To some extent, I see cars and motorways as emblematic of the objective/academic approach of an article; bicycles and meandering country roads as emblematic of the personal/reflective nature of an essay. This is not to say I always prefer the bicycle – if I want to cover a lot of distance quickly I’d opt for a car. Bicycles are good when you’ve got a shorter journey, when you’ve time to look around and consider things. Just as different vehicles are good for different types of journey, so are different modes of writing. The way an essay unfolds itself wouldn’t fit every occasion. I guess the comparison was in part occasioned because of the way in which cycling allows you to follow all kinds of unnoticed paths and unfrequented byways; how you can easily stop to look at and investigate things, or wheel round and retrace your route to enjoy the view again. If there are roadworks and a red traffic light, you can walk, or cycle on the pavement, instead of waiting in a queue. Cycling seems more in tune with the essay’s individuality than the anonymity of a car. Its pace seems more attuned to the genre’s reflective mood. You can hear things and smell things you’re not aware of when you’re enclosed in a car. But I’m not sure how far the bicycle/essay comparison can be pushed. Maybe I’m particularly susceptible to it because I like to start my writing day by cycling.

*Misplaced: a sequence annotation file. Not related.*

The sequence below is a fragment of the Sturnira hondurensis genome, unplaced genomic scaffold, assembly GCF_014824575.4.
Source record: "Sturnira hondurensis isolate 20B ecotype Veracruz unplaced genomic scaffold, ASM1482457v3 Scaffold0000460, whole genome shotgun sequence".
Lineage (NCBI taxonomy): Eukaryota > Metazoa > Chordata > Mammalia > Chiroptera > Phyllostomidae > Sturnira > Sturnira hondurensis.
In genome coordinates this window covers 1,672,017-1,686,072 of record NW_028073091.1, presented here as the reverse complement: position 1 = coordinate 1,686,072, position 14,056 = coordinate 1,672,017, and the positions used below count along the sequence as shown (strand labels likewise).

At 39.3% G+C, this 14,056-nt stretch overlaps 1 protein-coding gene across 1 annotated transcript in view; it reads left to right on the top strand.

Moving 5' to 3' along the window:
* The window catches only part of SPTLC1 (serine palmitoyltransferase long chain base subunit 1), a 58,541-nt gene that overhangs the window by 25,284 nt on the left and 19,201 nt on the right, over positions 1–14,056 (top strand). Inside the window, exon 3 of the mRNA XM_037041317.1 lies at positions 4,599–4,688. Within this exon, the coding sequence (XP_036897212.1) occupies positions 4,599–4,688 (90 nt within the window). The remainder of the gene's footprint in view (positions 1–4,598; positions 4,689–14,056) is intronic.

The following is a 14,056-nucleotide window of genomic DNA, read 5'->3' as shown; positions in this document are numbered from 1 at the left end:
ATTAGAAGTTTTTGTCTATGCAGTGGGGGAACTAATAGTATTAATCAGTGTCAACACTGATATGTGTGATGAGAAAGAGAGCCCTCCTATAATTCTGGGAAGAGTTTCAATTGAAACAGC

As for whether I sneak up on ideas or they sneak up on me, it’s probably a case of my being initially ambushed by an idea and then, when I start to write about it, it’s me who’s trying to hunt down related ideas – though of course it’s not as neat or predictable as this might make it sound. I’m frequently ambushed by ideas that have sneaked up on me as I’m writing. And using “ideas” here maybe gives too intellectual a view of things. My essays often start from things rather than from thoughts, albeit things that are laden with ideas. If you asked me for the ideas that lie at the root of my writing, I’d be hard put to answer (a reviewer like Graham Good would be a better person to ask). But if you asked about the things that spark my writing, that would be easy. Among the objects that have led to essays are: pencils, old photographs, pieces of linen, briefcases, a pelvis bone, the ferrule at the end of a walking stick, some fragments of willow pattern china – all sorts of things.
Adam Gopnik, who guest edited the 2008 edition of that wonderful annual series, The Best American Essays, identifies three types of essay: review essays, memoir essays and what he calls “odd object” essays. This third type, which he claims is “the oldest of all essay forms,” is the kind that “takes a small, specific object, a bit of material minutia….and finds in it a path not just to a large point but also to an entirely different subject.” Many of my essays are indeed concerned with finding paths to unexpected destinations in “material minutia” – we’re back to the large-in-the-small. But, for me, it’s not so much the “odd-object” that needs to be emphasized, more the ordinary object that, once examined, once made the focus for a piece of writing – once essayed – comes to seem odd. Estranging the familiar, helping us see the extraordinary in the everyday, is more what I’m about than offering some kind of peep show into what’s just plain weird.